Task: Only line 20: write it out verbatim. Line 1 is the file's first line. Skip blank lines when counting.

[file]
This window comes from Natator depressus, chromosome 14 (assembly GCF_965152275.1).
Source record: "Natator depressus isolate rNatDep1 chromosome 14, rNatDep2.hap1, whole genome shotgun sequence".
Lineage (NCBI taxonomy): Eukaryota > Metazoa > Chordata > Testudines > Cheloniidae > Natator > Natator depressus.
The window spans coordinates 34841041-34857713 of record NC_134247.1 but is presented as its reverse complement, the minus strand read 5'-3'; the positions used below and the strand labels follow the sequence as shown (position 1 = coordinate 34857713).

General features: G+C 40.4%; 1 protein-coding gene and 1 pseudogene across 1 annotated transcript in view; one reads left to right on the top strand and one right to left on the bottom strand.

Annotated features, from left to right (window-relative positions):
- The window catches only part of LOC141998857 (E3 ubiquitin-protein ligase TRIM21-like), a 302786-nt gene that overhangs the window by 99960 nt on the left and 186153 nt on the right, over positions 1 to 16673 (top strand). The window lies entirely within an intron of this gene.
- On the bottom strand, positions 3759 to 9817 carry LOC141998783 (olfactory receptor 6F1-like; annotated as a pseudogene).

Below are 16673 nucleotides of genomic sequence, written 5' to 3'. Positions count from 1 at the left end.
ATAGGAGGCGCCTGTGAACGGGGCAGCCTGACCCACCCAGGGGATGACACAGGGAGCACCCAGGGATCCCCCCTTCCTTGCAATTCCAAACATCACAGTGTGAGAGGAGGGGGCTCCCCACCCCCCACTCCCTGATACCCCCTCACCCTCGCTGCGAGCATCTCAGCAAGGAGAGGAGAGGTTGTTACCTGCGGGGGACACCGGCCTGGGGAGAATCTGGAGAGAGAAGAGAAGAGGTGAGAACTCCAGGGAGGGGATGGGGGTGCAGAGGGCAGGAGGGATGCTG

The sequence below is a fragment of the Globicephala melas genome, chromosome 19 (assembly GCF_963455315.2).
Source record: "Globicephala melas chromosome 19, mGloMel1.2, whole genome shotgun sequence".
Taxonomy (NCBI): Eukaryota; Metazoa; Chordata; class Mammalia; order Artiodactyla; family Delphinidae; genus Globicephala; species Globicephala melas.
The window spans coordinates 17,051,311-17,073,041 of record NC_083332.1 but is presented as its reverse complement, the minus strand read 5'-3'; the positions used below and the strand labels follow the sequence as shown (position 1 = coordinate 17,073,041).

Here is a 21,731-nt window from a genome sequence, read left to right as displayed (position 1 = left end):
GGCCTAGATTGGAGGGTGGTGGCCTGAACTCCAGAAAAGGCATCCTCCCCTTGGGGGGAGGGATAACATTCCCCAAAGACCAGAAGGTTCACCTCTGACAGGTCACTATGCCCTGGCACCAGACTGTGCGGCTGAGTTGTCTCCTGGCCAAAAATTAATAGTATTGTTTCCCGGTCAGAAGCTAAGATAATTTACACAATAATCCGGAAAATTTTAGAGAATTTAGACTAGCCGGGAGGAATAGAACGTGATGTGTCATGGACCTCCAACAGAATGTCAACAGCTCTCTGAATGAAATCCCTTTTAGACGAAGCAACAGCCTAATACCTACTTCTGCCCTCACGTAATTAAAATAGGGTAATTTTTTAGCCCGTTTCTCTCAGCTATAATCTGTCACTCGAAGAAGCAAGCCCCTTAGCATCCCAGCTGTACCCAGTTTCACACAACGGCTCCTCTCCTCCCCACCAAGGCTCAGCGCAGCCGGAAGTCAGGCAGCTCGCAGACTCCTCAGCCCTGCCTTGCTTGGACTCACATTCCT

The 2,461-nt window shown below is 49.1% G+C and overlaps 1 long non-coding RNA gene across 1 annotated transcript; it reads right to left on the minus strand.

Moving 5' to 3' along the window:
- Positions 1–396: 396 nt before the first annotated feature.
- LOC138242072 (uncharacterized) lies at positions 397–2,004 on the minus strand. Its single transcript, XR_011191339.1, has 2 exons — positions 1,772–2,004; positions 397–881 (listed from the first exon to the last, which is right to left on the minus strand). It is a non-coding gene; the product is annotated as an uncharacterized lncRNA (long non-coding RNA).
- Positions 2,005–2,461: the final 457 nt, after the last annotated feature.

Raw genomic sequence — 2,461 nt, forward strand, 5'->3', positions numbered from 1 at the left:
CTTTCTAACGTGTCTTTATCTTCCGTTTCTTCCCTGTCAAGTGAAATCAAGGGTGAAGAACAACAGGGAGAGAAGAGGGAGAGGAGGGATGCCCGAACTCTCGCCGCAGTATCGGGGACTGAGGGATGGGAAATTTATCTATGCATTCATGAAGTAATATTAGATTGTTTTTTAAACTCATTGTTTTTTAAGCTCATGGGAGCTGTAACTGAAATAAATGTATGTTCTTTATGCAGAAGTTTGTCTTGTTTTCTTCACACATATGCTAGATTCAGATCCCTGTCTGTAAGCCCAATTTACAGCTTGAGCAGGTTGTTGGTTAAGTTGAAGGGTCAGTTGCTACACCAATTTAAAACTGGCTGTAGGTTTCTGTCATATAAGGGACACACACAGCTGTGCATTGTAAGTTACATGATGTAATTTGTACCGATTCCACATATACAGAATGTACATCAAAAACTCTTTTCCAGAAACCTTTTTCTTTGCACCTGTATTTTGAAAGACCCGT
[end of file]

- LOC138242072 (uncharacterized) lies at positions 397–2,004 on the minus strand. Its single transcript, XR_011191339.1, has 2 exons — positions 1,772–2,004; positions 397–881 (listed from the first exon to the last, which is right to left on the minus strand). It is a non-coding gene; the product is annotated as an uncharacterized lncRNA (long non-coding RNA).